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PO-0446 Parenteral Nutrition Compromises Neurodevelopment Of Preterm Pigs
  1. RK Buddington1,
  2. A Choudhri2,
  3. HJ Sable3,
  4. V Chizihikov4,
  5. KK Buddington5
  1. 1Health and Sport Science, University of Memphis, Memphis, USA
  2. 2Radiology, University of Tennessee Health Science Center, Memphis, USA
  3. 3Psychology, University of Memphis, Memphis, USA
  4. 4Anatomy and Neurobiology, University of Tennessee Health Science Center, Memphis, USA
  5. 5Animal Care, University of Memphis, Memphis, USA

Abstract

Background and aims Advances in neonatal intensive care and nutrition support have increased survival of preterm infants, but the risk of compromised neurodevelopment is a concern. We evaluated parenteral nutrition (PN) as a heretofore unreported contributing factor to compromised neurodevelopment after preterm birth.

Methods Neurodevelopment of preterm pigs delivered at 92% of gestation (representative of 32 week preterm infants) and provided PN or enteral nutrition (EN) for 10 days was assessed by observations of motor activity, sensory and cognitive skills, brain mass, magnetic resonance imaging, and cerebellar histology. Fluid volumes, energy, and nutrients were comparable.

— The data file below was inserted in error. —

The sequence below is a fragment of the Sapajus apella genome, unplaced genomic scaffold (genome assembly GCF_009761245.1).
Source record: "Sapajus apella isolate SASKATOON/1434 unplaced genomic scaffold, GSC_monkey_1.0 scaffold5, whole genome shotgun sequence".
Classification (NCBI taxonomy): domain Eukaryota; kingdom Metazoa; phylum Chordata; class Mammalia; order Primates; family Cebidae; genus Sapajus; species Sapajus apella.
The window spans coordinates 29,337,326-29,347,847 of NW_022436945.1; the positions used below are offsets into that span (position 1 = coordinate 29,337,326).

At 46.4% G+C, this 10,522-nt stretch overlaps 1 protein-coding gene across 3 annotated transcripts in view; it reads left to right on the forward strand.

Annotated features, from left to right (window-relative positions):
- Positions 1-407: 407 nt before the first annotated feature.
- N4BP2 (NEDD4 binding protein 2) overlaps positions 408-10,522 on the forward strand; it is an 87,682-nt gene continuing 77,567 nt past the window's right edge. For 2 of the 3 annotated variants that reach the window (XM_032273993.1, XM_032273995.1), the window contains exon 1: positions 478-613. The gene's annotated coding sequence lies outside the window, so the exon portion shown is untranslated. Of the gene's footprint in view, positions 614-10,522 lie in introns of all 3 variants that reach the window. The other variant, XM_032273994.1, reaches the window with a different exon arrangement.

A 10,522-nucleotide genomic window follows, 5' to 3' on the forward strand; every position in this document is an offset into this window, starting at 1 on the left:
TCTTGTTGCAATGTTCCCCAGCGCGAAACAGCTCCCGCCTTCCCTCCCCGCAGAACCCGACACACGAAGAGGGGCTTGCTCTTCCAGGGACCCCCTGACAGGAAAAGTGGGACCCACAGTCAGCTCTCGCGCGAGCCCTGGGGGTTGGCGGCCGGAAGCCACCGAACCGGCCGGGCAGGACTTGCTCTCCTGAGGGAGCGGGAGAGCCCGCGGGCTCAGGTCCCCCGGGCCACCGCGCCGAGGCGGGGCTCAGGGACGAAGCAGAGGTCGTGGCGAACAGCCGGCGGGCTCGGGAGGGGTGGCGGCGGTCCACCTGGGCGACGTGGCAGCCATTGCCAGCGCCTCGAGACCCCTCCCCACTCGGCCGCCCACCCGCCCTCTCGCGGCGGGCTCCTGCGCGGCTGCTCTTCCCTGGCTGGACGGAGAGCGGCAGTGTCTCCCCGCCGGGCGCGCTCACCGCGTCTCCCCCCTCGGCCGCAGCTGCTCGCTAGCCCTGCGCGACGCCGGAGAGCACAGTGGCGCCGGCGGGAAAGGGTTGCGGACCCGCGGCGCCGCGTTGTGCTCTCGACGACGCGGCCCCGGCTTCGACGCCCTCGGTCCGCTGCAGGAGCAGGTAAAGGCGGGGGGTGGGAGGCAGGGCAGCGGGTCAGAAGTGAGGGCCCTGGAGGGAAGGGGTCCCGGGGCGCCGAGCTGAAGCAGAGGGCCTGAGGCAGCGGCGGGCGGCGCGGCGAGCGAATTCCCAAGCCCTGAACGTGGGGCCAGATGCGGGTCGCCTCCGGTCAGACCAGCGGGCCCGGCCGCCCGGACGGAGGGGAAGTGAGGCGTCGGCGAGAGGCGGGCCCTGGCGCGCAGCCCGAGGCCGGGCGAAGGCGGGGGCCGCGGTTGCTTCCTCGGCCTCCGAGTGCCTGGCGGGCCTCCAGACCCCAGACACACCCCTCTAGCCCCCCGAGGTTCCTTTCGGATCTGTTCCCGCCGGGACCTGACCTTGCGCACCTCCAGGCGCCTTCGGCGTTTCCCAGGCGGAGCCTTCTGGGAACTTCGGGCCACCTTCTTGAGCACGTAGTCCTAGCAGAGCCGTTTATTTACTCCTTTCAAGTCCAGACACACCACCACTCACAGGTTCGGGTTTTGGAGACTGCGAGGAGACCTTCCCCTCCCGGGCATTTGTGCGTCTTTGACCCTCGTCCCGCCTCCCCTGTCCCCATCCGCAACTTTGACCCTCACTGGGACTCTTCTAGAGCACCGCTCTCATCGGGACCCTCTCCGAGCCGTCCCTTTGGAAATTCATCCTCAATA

Results PN pigs grew slightly better than EN pigs, but had smaller brains (28 + 0.5 vs 32 + 0.6; p = 0.009), including the cerebellum, reduced motor activity (p = 0.005) and sensory responses (p < 0.05) that corresponded with underdeveloped myelination (p = 0.004) from diffusion tensor imaging. PN was associated with lower serum lipids (triglycerides, p = 0.05; total cholesterol, p = 0.04; VLDL, p = 0.04; HDL, p = 0.03; and LDL, p = 0.09). Differences were also detected between PN and EN for weights of the kidneys, heart, pancreas, and spleen, but not lungs.

Conclusions PN is essential for many preterm infant, and particularly those delivered earlier in gestation. The neurodevelopment delay caused by total PN independent of confounding variables (disease, inconsistent gestational ages,diverse genetics, different nutritional support and NICU protocols) is a novel and disturbing finding. The preterm pig is a translational animal model for investigating the relationship between nutrition support and neurodevelopment after preterm birth, improving PN solutions, and advancing neonatal intensive care.

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